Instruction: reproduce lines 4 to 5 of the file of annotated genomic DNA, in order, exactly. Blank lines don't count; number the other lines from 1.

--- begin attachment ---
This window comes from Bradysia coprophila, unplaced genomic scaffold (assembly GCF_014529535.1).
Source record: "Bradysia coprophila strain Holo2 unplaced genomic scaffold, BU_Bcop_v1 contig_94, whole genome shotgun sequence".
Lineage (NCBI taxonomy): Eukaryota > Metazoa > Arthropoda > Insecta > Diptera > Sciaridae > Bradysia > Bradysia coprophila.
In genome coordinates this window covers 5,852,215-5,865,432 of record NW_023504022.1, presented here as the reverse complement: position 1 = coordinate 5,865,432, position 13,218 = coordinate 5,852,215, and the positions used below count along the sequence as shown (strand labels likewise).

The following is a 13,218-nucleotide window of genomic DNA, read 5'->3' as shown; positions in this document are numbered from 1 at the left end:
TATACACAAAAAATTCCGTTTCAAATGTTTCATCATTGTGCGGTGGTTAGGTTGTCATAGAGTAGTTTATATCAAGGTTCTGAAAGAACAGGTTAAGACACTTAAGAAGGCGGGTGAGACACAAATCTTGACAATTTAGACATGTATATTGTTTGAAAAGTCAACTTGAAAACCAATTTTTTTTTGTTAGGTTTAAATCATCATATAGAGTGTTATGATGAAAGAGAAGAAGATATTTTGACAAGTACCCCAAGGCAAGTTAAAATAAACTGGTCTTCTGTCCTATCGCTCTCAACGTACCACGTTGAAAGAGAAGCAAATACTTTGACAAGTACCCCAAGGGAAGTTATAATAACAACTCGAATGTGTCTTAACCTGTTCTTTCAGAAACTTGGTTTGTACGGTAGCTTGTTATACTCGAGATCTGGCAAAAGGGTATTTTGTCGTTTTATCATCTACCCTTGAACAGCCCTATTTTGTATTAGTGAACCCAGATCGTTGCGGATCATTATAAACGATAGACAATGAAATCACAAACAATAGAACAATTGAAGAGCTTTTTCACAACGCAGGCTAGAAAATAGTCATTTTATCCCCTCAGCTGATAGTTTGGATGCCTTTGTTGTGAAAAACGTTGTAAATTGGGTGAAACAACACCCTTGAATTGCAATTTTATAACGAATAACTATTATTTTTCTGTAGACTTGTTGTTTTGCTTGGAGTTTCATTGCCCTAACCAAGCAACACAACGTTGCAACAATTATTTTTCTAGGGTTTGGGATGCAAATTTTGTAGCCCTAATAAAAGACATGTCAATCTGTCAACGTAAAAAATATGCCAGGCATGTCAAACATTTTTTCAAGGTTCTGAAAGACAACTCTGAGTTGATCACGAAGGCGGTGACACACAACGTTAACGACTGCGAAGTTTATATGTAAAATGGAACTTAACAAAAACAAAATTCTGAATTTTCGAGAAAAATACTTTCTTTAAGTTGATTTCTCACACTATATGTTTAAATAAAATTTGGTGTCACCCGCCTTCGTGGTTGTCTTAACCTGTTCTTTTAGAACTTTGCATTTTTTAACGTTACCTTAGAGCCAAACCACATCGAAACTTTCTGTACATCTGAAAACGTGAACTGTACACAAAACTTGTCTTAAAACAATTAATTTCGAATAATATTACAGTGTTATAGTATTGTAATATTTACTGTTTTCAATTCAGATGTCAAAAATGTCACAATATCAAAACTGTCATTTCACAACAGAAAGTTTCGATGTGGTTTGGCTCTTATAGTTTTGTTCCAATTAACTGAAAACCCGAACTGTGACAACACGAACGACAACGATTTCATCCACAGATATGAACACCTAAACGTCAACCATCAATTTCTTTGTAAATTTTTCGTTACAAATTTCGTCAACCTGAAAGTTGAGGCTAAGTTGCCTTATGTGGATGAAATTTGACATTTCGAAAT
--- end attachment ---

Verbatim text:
In genome coordinates this window covers 5,852,215-5,865,432 of record NW_023504022.1, presented here as the reverse complement: position 1 = coordinate 5,865,432, position 13,218 = coordinate 5,852,215, and the positions used below count along the sequence as shown (strand labels likewise).

The following is a 13,218-nucleotide window of genomic DNA, read 5'->3' as shown; positions in this document are numbered from 1 at the left end: